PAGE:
The National Conservation Law review continues, and the National Trust told Cayman 27 many are curious to know more about how the legislation works.
Wednesday night (5 June) the Trust hosted a public meeting at the Family Life Centre to dive deep into a law it said is often misunderstood.
National Trust Executive director Nadia Hardie said the misconceptions surrounding the National Conservation Law have grown out of control.
“This has escalated into having created this big ugly beast which actually is not the case whatsoever when you really start deep diving into the law,” said Ms. Hardie.
Featured speaker, Department of Environment Director Gina Ebanks-Petrie, was on hand to lead the public into the centre of the law’s mechanical workings.
“It’s very dry material, and I’m just going to ask that you will bear with me,” said Ms. Ebanks-Petrie.
Despite this disclaimer, the more than five dozen in attendance hung on as she aimed to clear up common misconceptions.
“This is really confusing for some people, it is certainly confusing for many members of the law review committee, and I just would like to stress this point: the EIA is not making a decision, all it is doing is giving the National Conservation Council additional information.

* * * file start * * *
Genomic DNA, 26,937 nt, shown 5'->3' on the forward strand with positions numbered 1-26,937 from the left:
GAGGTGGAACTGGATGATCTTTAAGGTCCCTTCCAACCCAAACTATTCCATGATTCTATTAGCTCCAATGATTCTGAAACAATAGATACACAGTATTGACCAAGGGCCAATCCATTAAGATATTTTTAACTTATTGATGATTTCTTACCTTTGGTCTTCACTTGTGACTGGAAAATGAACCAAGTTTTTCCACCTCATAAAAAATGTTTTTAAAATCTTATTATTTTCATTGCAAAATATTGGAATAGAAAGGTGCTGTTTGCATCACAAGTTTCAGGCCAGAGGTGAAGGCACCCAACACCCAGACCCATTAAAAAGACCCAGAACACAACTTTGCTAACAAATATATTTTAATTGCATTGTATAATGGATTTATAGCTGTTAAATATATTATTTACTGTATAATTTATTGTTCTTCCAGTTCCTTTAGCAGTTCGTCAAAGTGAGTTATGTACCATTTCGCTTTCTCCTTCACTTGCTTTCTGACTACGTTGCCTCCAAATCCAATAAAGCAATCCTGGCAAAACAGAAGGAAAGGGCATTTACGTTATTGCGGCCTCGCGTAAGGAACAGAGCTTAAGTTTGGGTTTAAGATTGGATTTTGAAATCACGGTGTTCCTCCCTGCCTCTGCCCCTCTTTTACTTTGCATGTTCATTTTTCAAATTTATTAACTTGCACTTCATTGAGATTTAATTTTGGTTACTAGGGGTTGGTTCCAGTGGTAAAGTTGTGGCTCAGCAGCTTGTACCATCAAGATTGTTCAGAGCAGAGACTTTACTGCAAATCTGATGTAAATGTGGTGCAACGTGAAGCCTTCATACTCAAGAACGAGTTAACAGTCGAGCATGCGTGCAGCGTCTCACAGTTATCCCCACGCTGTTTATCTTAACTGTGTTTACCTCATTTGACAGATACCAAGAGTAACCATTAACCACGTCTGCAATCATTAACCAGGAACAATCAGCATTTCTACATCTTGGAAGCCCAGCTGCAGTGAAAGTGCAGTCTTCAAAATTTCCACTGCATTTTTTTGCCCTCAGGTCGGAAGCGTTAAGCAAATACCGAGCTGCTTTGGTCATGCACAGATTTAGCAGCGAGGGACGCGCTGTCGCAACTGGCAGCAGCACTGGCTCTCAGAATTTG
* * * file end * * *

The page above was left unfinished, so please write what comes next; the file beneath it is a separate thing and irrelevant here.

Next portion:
Questions poured in from audience members, including Laura Egglishaw of the Save Barker’s Beach movement, who asked how to change how national importance is conveyed.
“This is going to need the citizenry of the Cayman Islands to pay attention to what is going on, and to really take some ownership of this process,” answered Ms. Ebanks-Petrie.
No one says the National Conservation Law is perfect.
“Could it be enhanced, absolutely,” said Ms. Ebanks-Petrie. “But it is what it is because that is what our legislators were prepared to accept.”
Former Environment Minister Wayne Panton urged supporters not to sit on the sidelines as the review carries on.
“If you support the law, go out to every single one of your MLAs and you tell them in whatever form, in whatever way you can, you tell them that you support the law,” said Mr. Panton.
The National Trust has a seat on the National Conservation Council and is also part of the review committee.